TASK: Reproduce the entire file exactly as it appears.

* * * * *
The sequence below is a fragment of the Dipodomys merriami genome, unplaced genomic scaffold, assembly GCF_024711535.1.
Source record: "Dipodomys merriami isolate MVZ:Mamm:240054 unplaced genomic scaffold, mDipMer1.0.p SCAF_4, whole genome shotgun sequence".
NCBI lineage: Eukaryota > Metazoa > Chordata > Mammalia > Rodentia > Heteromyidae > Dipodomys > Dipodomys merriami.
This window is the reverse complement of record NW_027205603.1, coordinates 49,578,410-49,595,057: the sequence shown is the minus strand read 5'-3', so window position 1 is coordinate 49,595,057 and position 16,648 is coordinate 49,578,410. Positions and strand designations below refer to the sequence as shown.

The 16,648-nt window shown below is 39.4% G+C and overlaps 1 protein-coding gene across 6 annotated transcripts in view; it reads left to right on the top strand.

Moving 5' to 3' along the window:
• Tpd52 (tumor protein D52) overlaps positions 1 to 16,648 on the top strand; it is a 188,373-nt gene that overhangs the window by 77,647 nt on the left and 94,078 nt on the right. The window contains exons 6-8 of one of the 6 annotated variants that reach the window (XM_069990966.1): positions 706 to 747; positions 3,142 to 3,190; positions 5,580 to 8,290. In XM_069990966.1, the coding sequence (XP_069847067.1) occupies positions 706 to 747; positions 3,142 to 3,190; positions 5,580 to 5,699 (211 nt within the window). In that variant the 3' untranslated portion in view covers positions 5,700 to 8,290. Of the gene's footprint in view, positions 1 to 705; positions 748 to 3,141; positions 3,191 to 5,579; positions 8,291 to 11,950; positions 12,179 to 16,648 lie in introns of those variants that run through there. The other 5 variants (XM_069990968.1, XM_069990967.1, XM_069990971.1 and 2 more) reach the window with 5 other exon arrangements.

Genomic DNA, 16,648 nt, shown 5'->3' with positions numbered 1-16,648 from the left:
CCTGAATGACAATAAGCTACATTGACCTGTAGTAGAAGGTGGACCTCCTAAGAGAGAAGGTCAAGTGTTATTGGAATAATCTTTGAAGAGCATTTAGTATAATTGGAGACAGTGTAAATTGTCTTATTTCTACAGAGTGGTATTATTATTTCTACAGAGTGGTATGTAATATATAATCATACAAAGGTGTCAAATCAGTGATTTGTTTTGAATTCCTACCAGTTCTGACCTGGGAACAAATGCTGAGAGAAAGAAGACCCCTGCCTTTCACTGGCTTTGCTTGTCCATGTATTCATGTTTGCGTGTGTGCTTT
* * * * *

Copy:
The sequence below is a fragment of the Dipodomys merriami genome, unplaced genomic scaffold, assembly GCF_024711535.1.
Source record: "Dipodomys merriami isolate MVZ:Mamm:240054 unplaced genomic scaffold, mDipMer1.0.p SCAF_4, whole genome shotgun sequence".
NCBI lineage: Eukaryota > Metazoa > Chordata > Mammalia > Rodentia > Heteromyidae > Dipodomys > Dipodomys merriami.
This window is the reverse complement of record NW_027205603.1, coordinates 49,578,410-49,595,057: the sequence shown is the minus strand read 5'-3', so window position 1 is coordinate 49,595,057 and position 16,648 is coordinate 49,578,410. Positions and strand designations below refer to the sequence as shown.

The 16,648-nt window shown below is 39.4% G+C and overlaps 1 protein-coding gene across 6 annotated transcripts in view; it reads left to right on the top strand.

Moving 5' to 3' along the window:
• Tpd52 (tumor protein D52) overlaps positions 1 to 16,648 on the top strand; it is a 188,373-nt gene that overhangs the window by 77,647 nt on the left and 94,078 nt on the right. The window contains exons 6-8 of one of the 6 annotated variants that reach the window (XM_069990966.1): positions 706 to 747; positions 3,142 to 3,190; positions 5,580 to 8,290. In XM_069990966.1, the coding sequence (XP_069847067.1) occupies positions 706 to 747; positions 3,142 to 3,190; positions 5,580 to 5,699 (211 nt within the window). In that variant the 3' untranslated portion in view covers positions 5,700 to 8,290. Of the gene's footprint in view, positions 1 to 705; positions 748 to 3,141; positions 3,191 to 5,579; positions 8,291 to 11,950; positions 12,179 to 16,648 lie in introns of those variants that run through there. The other 5 variants (XM_069990968.1, XM_069990967.1, XM_069990971.1 and 2 more) reach the window with 5 other exon arrangements.

Genomic DNA, 16,648 nt, shown 5'->3' with positions numbered 1-16,648 from the left:
CCTGAATGACAATAAGCTACATTGACCTGTAGTAGAAGGTGGACCTCCTAAGAGAGAAGGTCAAGTGTTATTGGAATAATCTTTGAAGAGCATTTAGTATAATTGGAGACAGTGTAAATTGTCTTATTTCTACAGAGTGGTATTATTATTTCTACAGAGTGGTATGTAATATATAATCATACAAAGGTGTCAAATCAGTGATTTGTTTTGAATTCCTACCAGTTCTGACCTGGGAACAAATGCTGAGAGAAAGAAGACCCCTGCCTTTCACTGGCTTTGCTTGTCCATGTATTCATGTTTGCGTGTGTGCTTT